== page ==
By Torrey Feldman
Maybe if textbooks had edible pages, students wouldn’t have to skip meals in order to do their reading assignments. According to the Bureau of Labor Statistics, textbook prices have risen a almost 1000% in recent years — more than three times the rate of inflation. With such a gargantuan increase in prices, it’s not hard to see how textbooks create a financial burden for college students today, or why stories like these are commonplace: “The expensive textbook ultimatum: buy a meal or be prepared for class” (via the Daily Tar Heel).
College textbook publisher Cengage conducted a survey titled, “College Students Consider Buying Course Materials a Top Source of Financial Stress”. The results revealed that, “about 43% of students surveyed said they skipped meals because of the expense for books, about 70% said they took on a part-time job because of the the added costs, and around 30% said they had to take fewer classes” (per Education Dive). These numbers are alarming and should be considered unacceptable on any college campus, but it feels ironic to see these conclusions coming from Cengage, given their role in raising textbook costs and causing the problem to begin with.
The instant students are sacrificing their biological needs – or seriously disrupting their course of study – in order to afford textbooks, we must immediately ask ourselves what that says about the values of our higher education system. Unfortunately, this problem is vast and growing.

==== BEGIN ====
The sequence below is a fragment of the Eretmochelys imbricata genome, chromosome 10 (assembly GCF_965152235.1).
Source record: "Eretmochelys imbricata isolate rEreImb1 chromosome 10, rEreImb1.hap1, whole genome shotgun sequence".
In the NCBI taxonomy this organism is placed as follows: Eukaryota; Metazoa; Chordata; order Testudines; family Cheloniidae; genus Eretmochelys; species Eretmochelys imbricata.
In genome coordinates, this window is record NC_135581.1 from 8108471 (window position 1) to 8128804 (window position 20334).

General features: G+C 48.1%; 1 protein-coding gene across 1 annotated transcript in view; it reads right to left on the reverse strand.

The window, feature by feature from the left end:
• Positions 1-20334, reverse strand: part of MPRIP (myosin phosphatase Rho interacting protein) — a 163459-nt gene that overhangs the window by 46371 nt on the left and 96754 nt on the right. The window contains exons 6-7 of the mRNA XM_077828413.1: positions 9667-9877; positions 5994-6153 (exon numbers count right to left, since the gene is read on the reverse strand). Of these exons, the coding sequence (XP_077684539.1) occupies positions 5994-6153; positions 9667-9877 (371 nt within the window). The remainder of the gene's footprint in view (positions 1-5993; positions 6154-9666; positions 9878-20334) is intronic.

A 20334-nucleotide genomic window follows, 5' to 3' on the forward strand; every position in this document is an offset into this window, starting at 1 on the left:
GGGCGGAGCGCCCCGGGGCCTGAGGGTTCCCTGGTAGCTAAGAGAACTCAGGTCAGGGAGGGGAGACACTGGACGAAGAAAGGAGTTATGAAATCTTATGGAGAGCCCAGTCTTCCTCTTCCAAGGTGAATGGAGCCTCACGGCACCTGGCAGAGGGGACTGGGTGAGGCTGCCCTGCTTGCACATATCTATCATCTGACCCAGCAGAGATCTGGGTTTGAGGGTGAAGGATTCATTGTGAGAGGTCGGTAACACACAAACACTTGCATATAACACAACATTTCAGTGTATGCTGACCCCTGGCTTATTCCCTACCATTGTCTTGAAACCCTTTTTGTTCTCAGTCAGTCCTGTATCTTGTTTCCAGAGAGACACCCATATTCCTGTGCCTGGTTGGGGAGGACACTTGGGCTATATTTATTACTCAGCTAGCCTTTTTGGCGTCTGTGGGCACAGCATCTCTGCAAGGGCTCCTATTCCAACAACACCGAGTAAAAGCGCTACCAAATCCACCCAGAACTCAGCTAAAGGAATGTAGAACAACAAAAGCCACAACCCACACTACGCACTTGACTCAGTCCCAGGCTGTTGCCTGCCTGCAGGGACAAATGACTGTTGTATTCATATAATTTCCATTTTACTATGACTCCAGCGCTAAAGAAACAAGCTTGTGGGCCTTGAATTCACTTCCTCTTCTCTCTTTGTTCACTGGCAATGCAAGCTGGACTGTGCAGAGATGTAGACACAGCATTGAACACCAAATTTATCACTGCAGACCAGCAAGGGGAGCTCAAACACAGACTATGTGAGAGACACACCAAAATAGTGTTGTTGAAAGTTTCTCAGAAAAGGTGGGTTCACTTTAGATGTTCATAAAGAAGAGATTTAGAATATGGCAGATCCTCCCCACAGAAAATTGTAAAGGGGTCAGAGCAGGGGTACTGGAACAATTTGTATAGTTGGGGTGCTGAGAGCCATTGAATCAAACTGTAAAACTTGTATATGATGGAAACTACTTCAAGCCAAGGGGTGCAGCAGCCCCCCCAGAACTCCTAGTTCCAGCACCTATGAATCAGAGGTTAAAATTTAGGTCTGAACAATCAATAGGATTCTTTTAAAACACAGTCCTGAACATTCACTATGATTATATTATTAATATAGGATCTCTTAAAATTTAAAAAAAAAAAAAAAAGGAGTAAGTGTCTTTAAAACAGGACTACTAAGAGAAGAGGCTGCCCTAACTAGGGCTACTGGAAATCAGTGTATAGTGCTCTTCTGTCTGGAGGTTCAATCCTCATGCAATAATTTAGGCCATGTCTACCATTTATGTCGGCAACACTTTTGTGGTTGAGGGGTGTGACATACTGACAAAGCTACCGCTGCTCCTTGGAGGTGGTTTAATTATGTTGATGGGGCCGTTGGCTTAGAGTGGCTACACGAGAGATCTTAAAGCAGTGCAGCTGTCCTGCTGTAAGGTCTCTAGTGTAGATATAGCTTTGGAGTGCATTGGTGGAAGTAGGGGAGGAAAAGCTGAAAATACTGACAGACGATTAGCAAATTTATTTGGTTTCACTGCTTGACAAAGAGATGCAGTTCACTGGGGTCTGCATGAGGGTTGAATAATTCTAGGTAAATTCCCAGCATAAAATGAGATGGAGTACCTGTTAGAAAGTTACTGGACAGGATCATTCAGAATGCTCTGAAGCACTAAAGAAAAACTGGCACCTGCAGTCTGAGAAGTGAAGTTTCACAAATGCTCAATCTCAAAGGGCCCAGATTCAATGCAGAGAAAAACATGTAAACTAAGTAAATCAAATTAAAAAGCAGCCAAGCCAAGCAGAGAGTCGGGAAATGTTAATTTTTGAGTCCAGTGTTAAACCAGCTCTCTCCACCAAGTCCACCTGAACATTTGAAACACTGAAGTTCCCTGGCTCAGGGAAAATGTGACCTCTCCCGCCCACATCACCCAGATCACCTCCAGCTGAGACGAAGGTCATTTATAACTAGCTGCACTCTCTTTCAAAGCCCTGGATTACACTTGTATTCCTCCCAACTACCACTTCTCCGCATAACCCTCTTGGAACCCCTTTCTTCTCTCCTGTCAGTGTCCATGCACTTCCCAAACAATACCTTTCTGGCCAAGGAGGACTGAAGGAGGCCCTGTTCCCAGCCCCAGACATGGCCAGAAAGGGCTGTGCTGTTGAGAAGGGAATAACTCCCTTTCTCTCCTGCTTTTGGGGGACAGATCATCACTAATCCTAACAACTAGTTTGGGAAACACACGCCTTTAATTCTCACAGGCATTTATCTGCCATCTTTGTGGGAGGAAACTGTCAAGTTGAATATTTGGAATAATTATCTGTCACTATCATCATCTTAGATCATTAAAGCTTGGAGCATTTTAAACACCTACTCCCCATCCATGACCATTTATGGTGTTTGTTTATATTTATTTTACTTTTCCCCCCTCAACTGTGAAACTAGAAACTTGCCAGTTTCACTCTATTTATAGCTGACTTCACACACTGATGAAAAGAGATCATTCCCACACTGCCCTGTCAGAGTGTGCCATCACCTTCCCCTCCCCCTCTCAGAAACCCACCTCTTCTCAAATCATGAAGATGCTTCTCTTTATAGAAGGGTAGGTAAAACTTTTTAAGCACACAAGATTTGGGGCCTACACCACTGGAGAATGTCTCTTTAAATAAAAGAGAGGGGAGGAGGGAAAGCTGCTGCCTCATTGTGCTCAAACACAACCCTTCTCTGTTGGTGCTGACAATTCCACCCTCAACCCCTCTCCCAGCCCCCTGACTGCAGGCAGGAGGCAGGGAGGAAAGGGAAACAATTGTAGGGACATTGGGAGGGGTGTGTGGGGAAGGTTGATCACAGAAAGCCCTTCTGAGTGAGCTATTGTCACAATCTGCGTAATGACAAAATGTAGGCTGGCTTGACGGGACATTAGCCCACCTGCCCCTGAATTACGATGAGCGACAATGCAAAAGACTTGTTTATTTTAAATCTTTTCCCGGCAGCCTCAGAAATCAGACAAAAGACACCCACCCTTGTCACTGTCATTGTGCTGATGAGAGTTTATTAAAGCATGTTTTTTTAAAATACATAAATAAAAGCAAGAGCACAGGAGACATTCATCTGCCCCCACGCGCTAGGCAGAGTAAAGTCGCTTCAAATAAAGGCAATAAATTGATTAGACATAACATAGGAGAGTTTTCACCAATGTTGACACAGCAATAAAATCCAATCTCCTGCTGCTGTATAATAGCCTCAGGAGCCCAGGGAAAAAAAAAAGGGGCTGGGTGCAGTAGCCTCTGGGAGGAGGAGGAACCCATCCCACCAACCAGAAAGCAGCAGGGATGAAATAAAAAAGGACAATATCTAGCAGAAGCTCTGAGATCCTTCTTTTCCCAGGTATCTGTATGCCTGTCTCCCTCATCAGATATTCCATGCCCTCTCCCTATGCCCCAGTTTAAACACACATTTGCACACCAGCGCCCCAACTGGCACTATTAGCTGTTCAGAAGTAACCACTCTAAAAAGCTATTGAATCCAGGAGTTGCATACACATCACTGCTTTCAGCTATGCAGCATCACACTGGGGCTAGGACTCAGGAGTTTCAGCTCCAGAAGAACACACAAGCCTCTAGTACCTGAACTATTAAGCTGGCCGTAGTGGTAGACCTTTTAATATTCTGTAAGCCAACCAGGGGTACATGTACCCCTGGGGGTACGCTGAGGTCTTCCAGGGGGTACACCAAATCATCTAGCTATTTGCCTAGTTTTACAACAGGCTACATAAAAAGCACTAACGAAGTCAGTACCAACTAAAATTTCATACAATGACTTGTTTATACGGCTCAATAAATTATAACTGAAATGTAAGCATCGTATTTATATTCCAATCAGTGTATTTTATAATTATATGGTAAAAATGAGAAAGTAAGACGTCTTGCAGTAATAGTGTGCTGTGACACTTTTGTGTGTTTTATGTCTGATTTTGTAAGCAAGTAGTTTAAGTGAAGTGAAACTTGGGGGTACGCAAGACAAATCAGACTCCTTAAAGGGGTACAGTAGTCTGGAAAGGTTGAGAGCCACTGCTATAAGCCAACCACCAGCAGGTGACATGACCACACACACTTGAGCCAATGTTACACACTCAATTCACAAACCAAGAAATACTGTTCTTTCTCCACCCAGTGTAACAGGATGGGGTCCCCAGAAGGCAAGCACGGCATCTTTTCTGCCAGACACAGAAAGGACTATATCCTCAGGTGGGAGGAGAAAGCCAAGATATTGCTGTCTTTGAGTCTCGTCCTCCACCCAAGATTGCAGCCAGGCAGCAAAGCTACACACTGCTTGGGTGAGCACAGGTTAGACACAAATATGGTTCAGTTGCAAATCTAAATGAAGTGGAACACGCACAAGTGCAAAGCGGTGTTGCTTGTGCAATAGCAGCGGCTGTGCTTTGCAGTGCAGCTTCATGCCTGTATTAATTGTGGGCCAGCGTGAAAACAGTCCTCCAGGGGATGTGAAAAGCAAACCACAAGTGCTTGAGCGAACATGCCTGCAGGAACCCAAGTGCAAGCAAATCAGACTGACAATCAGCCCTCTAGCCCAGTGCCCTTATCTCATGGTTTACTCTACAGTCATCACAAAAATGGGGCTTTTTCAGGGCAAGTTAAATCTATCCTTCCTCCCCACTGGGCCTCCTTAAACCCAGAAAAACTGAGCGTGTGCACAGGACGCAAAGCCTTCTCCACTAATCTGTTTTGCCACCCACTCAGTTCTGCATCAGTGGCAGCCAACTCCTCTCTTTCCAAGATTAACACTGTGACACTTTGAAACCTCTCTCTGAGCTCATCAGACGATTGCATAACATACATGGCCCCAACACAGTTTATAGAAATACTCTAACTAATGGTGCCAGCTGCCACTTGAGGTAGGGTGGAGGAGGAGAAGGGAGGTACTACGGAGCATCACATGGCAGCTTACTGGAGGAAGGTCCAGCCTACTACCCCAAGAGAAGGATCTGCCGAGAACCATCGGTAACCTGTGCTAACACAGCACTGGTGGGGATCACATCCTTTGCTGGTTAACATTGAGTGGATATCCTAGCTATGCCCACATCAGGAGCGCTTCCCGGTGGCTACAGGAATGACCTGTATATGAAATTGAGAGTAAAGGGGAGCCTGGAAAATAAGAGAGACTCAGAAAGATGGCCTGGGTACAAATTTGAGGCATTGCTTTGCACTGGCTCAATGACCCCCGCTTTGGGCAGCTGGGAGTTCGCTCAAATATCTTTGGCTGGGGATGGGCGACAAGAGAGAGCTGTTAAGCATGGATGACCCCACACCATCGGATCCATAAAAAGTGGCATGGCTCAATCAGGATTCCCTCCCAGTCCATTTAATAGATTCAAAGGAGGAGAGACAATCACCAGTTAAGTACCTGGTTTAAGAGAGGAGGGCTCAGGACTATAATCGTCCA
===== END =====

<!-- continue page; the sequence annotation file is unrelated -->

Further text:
A March 2017 study conducted by the Wisconsin Hope Lab found that, “one-third of community college students experiencing food and/or housing insecurity were both working and receiving financial aid.” Though this was the largest study of its size at the time, the authors acknowledged that almost no other efforts have been made to determine the exact causes of financial stressors on students that contribute to food insecurity and homelessness. Regardless, 33% of students identified eligible for the US Department of Education’s Financial Aid services were still struggling to live, eat, and study harmoniously.
Consider the psychological effects of trying to pay attention in class when a student doesn’t have any food in the fridge – or that the fridge is in an overcrowded apartment that the student is struggling to make pay for. Think about how a student might have to choose going to work in order to pay rent on time over going to class – or that an entire paycheck might only buy the materials for one or two courses.
Even more – consider that these costs come well after many students have drained their savings and financial aid paying for tuition.
We should be doing everything possible to alleviate these problems, and one area that has an easy solution is textbook costs. Not turning toward publisher ‘reduced-cost’ options, but investing in OER, which are reliable, credible, and reduce costs for students to zero.
Seeing as though paper pages in a textbook can only aid a student’s hunger to learn and not their biological need for food to stay awake, alert, and alive in class, we now have an economic problem on our hands that has a seemingly simple and readily available solution.